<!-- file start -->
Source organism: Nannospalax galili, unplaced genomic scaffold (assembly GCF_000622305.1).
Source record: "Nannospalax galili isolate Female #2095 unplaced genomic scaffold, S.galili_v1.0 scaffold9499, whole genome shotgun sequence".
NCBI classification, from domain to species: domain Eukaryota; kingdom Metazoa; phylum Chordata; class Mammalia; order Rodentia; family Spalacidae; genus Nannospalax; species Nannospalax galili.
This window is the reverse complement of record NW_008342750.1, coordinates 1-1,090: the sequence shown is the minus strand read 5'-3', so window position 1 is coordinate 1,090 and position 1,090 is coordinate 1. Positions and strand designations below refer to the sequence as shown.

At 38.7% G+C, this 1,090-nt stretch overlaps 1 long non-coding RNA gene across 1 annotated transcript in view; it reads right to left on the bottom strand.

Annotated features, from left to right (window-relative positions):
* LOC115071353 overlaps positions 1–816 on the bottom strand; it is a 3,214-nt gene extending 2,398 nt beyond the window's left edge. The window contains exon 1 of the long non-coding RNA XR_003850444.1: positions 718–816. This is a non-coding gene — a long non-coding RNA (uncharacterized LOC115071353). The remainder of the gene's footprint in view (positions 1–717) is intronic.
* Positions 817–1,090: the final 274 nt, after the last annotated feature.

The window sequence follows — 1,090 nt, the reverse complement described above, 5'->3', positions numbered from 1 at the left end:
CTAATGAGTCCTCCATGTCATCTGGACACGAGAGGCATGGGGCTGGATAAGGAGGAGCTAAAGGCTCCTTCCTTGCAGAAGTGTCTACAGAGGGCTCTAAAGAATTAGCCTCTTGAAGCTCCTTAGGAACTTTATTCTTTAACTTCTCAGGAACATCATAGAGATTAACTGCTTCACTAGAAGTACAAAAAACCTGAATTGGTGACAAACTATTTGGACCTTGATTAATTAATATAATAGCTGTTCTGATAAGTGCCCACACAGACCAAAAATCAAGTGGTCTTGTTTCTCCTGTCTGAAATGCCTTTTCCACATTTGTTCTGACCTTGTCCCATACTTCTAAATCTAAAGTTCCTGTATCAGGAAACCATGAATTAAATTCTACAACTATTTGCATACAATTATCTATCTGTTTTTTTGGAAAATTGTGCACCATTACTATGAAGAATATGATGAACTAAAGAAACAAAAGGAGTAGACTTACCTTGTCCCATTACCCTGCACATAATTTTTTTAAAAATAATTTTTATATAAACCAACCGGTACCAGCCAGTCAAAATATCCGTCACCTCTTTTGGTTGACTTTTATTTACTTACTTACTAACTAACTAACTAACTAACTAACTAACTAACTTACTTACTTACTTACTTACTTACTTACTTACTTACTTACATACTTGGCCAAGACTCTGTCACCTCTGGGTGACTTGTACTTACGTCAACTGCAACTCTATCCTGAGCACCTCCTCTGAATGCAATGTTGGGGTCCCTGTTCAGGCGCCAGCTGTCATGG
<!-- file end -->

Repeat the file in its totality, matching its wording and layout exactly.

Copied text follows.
Source organism: Nannospalax galili, unplaced genomic scaffold (assembly GCF_000622305.1).
Source record: "Nannospalax galili isolate Female #2095 unplaced genomic scaffold, S.galili_v1.0 scaffold9499, whole genome shotgun sequence".
NCBI classification, from domain to species: domain Eukaryota; kingdom Metazoa; phylum Chordata; class Mammalia; order Rodentia; family Spalacidae; genus Nannospalax; species Nannospalax galili.
This window is the reverse complement of record NW_008342750.1, coordinates 1-1,090: the sequence shown is the minus strand read 5'-3', so window position 1 is coordinate 1,090 and position 1,090 is coordinate 1. Positions and strand designations below refer to the sequence as shown.

At 38.7% G+C, this 1,090-nt stretch overlaps 1 long non-coding RNA gene across 1 annotated transcript in view; it reads right to left on the bottom strand.

Annotated features, from left to right (window-relative positions):
* LOC115071353 overlaps positions 1–816 on the bottom strand; it is a 3,214-nt gene extending 2,398 nt beyond the window's left edge. The window contains exon 1 of the long non-coding RNA XR_003850444.1: positions 718–816. This is a non-coding gene — a long non-coding RNA (uncharacterized LOC115071353). The remainder of the gene's footprint in view (positions 1–717) is intronic.
* Positions 817–1,090: the final 274 nt, after the last annotated feature.

The window sequence follows — 1,090 nt, the reverse complement described above, 5'->3', positions numbered from 1 at the left end:
CTAATGAGTCCTCCATGTCATCTGGACACGAGAGGCATGGGGCTGGATAAGGAGGAGCTAAAGGCTCCTTCCTTGCAGAAGTGTCTACAGAGGGCTCTAAAGAATTAGCCTCTTGAAGCTCCTTAGGAACTTTATTCTTTAACTTCTCAGGAACATCATAGAGATTAACTGCTTCACTAGAAGTACAAAAAACCTGAATTGGTGACAAACTATTTGGACCTTGATTAATTAATATAATAGCTGTTCTGATAAGTGCCCACACAGACCAAAAATCAAGTGGTCTTGTTTCTCCTGTCTGAAATGCCTTTTCCACATTTGTTCTGACCTTGTCCCATACTTCTAAATCTAAAGTTCCTGTATCAGGAAACCATGAATTAAATTCTACAACTATTTGCATACAATTATCTATCTGTTTTTTTGGAAAATTGTGCACCATTACTATGAAGAATATGATGAACTAAAGAAACAAAAGGAGTAGACTTACCTTGTCCCATTACCCTGCACATAATTTTTTTAAAAATAATTTTTATATAAACCAACCGGTACCAGCCAGTCAAAATATCCGTCACCTCTTTTGGTTGACTTTTATTTACTTACTTACTAACTAACTAACTAACTAACTAACTAACTAACTTACTTACTTACTTACTTACTTACTTACTTACTTACTTACATACTTGGCCAAGACTCTGTCACCTCTGGGTGACTTGTACTTACGTCAACTGCAACTCTATCCTGAGCACCTCCTCTGAATGCAATGTTGGGGTCCCTGTTCAGGCGCCAGCTGTCATGG